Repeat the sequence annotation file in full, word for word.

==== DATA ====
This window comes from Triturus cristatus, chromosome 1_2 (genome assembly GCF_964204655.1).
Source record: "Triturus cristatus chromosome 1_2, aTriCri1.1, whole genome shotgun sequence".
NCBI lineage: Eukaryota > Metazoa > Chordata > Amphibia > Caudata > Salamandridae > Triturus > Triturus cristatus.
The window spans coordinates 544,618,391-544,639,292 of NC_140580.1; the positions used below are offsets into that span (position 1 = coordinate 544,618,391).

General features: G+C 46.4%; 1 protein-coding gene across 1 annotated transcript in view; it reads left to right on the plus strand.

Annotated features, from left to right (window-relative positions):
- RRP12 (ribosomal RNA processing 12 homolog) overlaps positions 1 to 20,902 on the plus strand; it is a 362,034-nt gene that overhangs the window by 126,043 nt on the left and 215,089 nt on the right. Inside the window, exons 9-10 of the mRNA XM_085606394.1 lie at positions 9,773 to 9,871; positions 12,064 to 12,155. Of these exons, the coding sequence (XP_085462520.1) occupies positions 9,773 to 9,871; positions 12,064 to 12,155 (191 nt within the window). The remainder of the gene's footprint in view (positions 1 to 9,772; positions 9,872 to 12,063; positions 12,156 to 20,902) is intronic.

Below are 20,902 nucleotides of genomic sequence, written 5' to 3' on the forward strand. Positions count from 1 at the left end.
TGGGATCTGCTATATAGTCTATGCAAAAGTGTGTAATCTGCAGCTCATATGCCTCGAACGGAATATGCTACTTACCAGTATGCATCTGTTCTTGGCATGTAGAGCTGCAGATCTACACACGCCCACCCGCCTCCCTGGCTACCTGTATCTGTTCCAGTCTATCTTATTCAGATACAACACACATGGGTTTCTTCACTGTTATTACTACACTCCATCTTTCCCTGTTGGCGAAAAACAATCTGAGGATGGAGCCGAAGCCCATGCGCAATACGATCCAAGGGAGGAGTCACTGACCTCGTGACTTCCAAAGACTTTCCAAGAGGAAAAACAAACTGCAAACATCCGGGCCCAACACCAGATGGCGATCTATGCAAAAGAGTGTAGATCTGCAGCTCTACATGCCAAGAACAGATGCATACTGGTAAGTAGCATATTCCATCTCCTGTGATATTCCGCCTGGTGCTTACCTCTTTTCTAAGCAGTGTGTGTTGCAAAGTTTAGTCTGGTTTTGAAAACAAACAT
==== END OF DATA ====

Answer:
This window comes from Triturus cristatus, chromosome 1_2 (genome assembly GCF_964204655.1).
Source record: "Triturus cristatus chromosome 1_2, aTriCri1.1, whole genome shotgun sequence".
NCBI lineage: Eukaryota > Metazoa > Chordata > Amphibia > Caudata > Salamandridae > Triturus > Triturus cristatus.
The window spans coordinates 544,618,391-544,639,292 of NC_140580.1; the positions used below are offsets into that span (position 1 = coordinate 544,618,391).

General features: G+C 46.4%; 1 protein-coding gene across 1 annotated transcript in view; it reads left to right on the plus strand.

Annotated features, from left to right (window-relative positions):
- RRP12 (ribosomal RNA processing 12 homolog) overlaps positions 1 to 20,902 on the plus strand; it is a 362,034-nt gene that overhangs the window by 126,043 nt on the left and 215,089 nt on the right. Inside the window, exons 9-10 of the mRNA XM_085606394.1 lie at positions 9,773 to 9,871; positions 12,064 to 12,155. Of these exons, the coding sequence (XP_085462520.1) occupies positions 9,773 to 9,871; positions 12,064 to 12,155 (191 nt within the window). The remainder of the gene's footprint in view (positions 1 to 9,772; positions 9,872 to 12,063; positions 12,156 to 20,902) is intronic.

Below are 20,902 nucleotides of genomic sequence, written 5' to 3' on the forward strand. Positions count from 1 at the left end.
TGGGATCTGCTATATAGTCTATGCAAAAGTGTGTAATCTGCAGCTCATATGCCTCGAACGGAATATGCTACTTACCAGTATGCATCTGTTCTTGGCATGTAGAGCTGCAGATCTACACACGCCCACCCGCCTCCCTGGCTACCTGTATCTGTTCCAGTCTATCTTATTCAGATACAACACACATGGGTTTCTTCACTGTTATTACTACACTCCATCTTTCCCTGTTGGCGAAAAACAATCTGAGGATGGAGCCGAAGCCCATGCGCAATACGATCCAAGGGAGGAGTCACTGACCTCGTGACTTCCAAAGACTTTCCAAGAGGAAAAACAAACTGCAAACATCCGGGCCCAACACCAGATGGCGATCTATGCAAAAGAGTGTAGATCTGCAGCTCTACATGCCAAGAACAGATGCATACTGGTAAGTAGCATATTCCATCTCCTGTGATATTCCGCCTGGTGCTTACCTCTTTTCTAAGCAGTGTGTGTTGCAAAGTTTAGTCTGGTTTTGAAAACAAACAT